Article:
Junk Bond Funds and High Yield Investing

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Junk bonds aren't exactly the trash of the fixed income world of investing. In fact, buying the right junk bond fund can be a smart move for a diversified portfolio. Bonds are debt securities issued by corporations, governments, and municipalities and purchased by investors.

Junk Bond Definition

Also known as high yield, junk bonds are bonds that have credit quality ratings below investment grade—a rating below BBB by Standard & Poor's or below Baa by Moody's credit rating agencies. Bond ratings of AAA are the highest quality offerings. A bond can receive a lower credit rating because of the risk of default on the part of the entity issuing the bond. Therefore, because of this higher relative risk, the entities issuing these bonds will pay higher interest rates to compensate the investors for taking the risk of buying the bonds, thus the name high yield.

Think of a personal credit score. Individuals with poor credit history, or those whose financial positions are weak, will be given lower credit scores and will be charged higher interest rates for borrowing. The same rationale is followed by the agencies giving credit quality ratings to the bond-issuing entities. Poor credit history or weak financial position equals higher interest rates for borrowers. In the case of bonds, the issuing entity is the borrower and the bond investor is the lender.

Conversely, the high credit quality bonds are above investment grade. Entities with high ratings will be rewarded by paying lower interest rates for borrowing.

Investment Strategy, Timing & Risks

The fundamental rationale for investing in securities with higher relative risk is simple to understand—higher relative risk can translate into higher relative returns. However, the world of fixed income is a complex one. The market risks of investing in junk bonds and high yield bond mutual funds are widely misunderstood.

The Fed and Bond Prices

Bond fund prices are related to interest rates and inflation. Bond prices move in the opposite direction as bond yields. Through the actions of the Federal Reserve, interest rates can be increased or decreased. The Fed does this to slow down an overheated economy or to stimulate a weak one, respectively. The changes are whichever is appropriate in The Fed's judgment of prevailing economic conditions. Interest rates are generally rising during periods of strong economic growth and are generally declining in recessionary environments.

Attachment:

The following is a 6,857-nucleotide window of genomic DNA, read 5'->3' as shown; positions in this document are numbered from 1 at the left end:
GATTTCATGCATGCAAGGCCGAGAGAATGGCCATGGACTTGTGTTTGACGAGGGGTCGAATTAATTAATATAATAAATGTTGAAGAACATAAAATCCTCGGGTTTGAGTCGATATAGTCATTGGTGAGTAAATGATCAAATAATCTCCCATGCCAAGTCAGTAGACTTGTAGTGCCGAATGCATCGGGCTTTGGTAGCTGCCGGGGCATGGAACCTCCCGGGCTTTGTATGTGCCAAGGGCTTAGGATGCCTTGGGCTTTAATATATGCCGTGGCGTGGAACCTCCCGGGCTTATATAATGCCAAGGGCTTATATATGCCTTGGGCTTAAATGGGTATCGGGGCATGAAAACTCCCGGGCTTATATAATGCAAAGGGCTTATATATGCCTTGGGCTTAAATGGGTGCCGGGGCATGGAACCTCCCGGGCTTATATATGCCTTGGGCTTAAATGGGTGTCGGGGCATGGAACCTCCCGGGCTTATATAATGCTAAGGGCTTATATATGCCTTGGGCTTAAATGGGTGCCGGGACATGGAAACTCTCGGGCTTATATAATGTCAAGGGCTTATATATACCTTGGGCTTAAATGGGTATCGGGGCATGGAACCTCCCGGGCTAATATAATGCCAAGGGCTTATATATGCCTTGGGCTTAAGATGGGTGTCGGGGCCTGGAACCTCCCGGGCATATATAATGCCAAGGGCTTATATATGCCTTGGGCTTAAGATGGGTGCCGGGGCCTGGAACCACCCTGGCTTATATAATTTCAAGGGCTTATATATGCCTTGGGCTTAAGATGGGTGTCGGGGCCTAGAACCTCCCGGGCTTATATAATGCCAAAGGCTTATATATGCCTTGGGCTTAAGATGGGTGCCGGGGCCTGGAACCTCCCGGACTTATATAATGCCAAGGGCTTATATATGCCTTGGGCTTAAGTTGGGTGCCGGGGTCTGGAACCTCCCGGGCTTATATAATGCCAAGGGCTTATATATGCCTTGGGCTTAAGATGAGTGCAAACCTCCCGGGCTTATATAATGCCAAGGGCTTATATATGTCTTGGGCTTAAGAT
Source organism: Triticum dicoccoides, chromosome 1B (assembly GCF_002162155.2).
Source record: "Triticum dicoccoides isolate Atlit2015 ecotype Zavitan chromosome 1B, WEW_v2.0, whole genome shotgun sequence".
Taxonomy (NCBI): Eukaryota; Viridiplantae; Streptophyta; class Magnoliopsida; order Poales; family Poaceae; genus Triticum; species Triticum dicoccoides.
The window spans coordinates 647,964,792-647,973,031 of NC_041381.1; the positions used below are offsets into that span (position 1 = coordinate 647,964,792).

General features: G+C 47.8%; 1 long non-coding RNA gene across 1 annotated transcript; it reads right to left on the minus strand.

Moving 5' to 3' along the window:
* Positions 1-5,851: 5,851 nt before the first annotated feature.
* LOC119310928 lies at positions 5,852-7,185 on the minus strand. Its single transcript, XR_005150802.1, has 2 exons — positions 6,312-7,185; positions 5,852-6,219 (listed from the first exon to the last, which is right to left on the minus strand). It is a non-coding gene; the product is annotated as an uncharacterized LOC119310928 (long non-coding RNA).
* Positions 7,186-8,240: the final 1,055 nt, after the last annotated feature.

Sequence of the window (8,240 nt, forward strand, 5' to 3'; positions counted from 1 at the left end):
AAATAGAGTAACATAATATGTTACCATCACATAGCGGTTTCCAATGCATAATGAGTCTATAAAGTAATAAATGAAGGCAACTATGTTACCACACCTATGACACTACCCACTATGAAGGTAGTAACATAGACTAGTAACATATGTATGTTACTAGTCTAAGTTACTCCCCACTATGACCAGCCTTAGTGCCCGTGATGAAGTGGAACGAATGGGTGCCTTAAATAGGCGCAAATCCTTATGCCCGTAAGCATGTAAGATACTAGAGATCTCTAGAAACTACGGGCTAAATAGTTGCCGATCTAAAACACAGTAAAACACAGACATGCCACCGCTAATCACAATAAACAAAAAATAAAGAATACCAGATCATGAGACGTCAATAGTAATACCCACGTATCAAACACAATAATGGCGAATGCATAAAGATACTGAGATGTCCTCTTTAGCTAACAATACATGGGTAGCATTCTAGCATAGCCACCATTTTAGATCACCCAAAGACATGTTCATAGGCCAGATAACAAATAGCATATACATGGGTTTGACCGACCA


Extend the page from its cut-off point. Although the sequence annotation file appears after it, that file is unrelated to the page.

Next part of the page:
The Markets and Bond Prices

Investors and capital markets also affect bond prices and yields. Investors are not as willing to pay as much for a high-risk bond but they are willing to pay more for low-risk bonds. Think of recessionary periods—where the investor herd is moving away from perceived risk and toward perceived safety.

As more and more investors demand "safety," the demand pushes the safe investment product's price higher and its yield lower. These investors move to the safest investments with the highest credit ratings, such as U.S. Treasuries.

When economies begin to look healthy again, investors increasingly move out of perceived safety and into higher risk areas. This pushes the higher risk (i.e. junk bond) prices higher and the opposite occurs for the "safe" bonds—interest rates (yields) move higher as prices decline due to lower demand by the investor herd. Therefore, a loose and big picture view for investment strategy is to be one step ahead of the herd—and the Federal Reserve.

Prior to and during a recession, the high credit quality, low-risk bond funds—those investing in US Treasuries and above investment-grade corporate bonds—can be a smart move. Toward the end of a recession, an investor could begin shifting into the lower credit quality, high-risk junk (high yield) bond funds. The goal is to ride prices higher as the economy improves. In summary, the best time to invest in junk bonds is in the latter stages of a recession, precisely at the time when no one else wants them.

Mutual Fund Tips and Cautions

Due to the complexities of bond investing and the risk of market timing, most investors will do well investing in a bond fund with experienced management. This way, you can leave the navigation of this complex credit world to those who understand it—the best bond fund managers.

If your investment objective is intermediate to long-term—at least 3 years or more—and you want to gain exposure to high relative risk, you might consider a fund such as Loomis Sayles Bond (LSBRX), which can invest in almost any type of bond, including junk bonds, foreign bonds, and emerging market bonds.

Other good high yield bond funds with low expense ratios include Vanguard High Yield Corporate (VWEHX) and T. Rowe Price High Yield (PRHYX).

Of course, even the best bond fund managers can make mistakes. Therefore, you may want to look closer at some reasons why to use bond index funds.